As Teen Services Coordinator for a large public library system, outreach has always been a significant part of my job. Most of this outreach takes place in our middle and high schools (there are roughly 132 in our service area). We partner with local schools for all sorts of events: booktalking, info lit workshops, early lit seminars for teen parents, back to school nights, and career days. When times were good, we had the staffing to accommodate nearly all requests from schools.
But times are not good. Our staff numbers are down; we’re cutting back in all aspects of service, and outreach is not immune. So the question becomes, where do we make the cuts? Which services survive?’ How can we get the most return on our investment? And, how do we measure the success of our current programs?
I think it’s important to consider several benchmarks of success when partnering with schools. We often look to the number of new library users we sign up, or the rise in circs on the items we booktalk. While those are valuable statistics, I think there is also value in the qualitative. Creating and maintaining good working relationships with school staff; reminding busy teens with a friendly face that the public library is an option; taking advantage of a built-in focus group to ask teens who don’t use the library how we can serve them best. What are we getting out of these programs that ultimately make us better librarians?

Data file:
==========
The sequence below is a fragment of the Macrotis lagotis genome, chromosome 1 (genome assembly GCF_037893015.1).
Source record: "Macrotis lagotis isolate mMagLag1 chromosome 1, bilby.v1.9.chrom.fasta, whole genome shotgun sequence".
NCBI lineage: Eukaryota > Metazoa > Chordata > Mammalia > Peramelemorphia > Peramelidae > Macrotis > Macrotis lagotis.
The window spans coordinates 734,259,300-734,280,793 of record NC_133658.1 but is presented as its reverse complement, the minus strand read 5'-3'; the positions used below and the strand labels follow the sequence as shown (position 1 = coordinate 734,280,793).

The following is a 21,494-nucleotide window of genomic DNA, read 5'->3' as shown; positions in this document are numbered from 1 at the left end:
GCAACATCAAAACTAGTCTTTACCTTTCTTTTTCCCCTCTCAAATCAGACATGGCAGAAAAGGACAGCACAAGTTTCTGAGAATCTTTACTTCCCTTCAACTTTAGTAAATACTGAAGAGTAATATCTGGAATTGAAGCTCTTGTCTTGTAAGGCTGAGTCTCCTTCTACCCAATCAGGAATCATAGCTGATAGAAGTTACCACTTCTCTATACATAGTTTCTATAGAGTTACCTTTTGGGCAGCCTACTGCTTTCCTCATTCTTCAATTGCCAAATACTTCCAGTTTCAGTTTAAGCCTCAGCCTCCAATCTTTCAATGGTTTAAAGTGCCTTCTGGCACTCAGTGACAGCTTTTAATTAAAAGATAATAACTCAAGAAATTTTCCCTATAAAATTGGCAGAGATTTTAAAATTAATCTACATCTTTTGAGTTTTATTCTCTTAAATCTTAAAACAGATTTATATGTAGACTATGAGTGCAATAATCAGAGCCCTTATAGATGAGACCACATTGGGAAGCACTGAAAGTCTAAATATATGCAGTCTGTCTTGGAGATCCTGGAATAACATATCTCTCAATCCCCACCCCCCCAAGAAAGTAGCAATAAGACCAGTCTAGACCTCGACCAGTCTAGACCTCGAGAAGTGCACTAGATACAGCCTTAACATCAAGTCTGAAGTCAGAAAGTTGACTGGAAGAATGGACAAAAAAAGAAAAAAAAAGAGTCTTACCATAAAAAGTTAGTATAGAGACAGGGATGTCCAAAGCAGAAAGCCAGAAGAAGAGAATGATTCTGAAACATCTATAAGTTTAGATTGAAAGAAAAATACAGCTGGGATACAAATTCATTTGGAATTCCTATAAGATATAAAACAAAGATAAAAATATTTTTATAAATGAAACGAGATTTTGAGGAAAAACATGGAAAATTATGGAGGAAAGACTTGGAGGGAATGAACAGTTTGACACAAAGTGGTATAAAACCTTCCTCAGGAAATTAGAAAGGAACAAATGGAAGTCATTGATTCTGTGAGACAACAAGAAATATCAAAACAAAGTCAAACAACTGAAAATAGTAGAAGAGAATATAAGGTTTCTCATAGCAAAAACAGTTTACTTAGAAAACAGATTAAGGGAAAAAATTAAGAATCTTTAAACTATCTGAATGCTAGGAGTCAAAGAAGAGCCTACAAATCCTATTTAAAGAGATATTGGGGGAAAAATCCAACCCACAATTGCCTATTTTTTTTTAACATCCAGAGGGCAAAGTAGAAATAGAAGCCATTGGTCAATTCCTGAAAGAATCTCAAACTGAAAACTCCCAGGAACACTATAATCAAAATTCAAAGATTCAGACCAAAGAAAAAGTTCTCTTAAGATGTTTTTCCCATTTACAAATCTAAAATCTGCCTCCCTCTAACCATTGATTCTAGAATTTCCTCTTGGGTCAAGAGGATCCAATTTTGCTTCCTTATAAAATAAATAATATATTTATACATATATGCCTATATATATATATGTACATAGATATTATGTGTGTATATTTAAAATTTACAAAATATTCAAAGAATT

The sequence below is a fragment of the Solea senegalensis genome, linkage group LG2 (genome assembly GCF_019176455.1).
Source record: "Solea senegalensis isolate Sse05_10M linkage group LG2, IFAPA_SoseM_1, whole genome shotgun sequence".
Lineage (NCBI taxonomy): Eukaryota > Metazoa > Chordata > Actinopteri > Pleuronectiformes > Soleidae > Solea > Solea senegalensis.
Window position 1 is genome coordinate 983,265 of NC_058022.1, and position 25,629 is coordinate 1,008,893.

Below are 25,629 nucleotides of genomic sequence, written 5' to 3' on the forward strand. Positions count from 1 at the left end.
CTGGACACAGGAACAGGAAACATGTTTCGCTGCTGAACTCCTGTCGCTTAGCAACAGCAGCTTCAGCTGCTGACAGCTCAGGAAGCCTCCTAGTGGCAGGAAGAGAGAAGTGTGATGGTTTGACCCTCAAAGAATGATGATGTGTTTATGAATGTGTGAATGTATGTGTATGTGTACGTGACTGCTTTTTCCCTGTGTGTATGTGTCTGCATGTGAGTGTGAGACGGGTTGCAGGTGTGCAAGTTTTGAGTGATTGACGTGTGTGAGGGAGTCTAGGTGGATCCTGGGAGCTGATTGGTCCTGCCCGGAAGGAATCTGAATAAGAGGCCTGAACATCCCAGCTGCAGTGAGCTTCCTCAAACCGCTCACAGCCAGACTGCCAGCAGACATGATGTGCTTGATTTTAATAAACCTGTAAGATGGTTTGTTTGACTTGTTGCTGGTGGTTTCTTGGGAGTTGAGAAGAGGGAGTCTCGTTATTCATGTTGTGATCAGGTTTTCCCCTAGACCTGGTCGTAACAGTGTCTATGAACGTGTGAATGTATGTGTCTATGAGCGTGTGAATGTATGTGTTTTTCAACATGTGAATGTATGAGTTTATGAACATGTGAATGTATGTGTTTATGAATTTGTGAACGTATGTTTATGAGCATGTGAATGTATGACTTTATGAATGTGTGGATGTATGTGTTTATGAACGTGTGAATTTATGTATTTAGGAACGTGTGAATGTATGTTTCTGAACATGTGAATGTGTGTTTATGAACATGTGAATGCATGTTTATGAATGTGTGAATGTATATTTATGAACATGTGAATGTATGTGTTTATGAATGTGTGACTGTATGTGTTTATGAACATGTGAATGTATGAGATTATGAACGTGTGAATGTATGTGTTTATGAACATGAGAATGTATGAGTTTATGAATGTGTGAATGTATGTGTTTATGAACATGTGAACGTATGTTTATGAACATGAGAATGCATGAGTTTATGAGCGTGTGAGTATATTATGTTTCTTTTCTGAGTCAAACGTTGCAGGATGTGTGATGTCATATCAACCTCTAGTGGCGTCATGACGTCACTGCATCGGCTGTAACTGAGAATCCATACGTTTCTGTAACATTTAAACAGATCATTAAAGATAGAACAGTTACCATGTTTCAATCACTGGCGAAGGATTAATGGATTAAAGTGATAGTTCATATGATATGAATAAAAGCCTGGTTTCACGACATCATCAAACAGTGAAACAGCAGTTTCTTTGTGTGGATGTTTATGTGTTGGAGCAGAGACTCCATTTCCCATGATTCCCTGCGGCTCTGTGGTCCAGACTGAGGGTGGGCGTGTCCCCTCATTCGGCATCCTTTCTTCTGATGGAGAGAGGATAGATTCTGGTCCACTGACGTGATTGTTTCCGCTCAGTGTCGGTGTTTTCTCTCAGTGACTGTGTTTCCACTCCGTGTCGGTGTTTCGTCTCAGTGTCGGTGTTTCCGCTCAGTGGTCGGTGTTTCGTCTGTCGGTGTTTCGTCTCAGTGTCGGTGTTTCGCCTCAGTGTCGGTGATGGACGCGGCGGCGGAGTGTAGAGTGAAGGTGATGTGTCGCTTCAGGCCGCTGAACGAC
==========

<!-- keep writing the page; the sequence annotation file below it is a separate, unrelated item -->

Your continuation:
I don’t know what the right answers are. For my library, it seemed most vital to continue working with 9th graders as they begin high school. But, that meant that our middle school outreach was cut. We continue to take special requests on as they come in: when schedules allow, we accept; most we must decline.
And while I don’t know what the right answers are for each library system, I do know this: in a time when every dime is accounted for and each service evaluated by the numbers it can generate, we need to be aware of what we are losing from the programs we cut.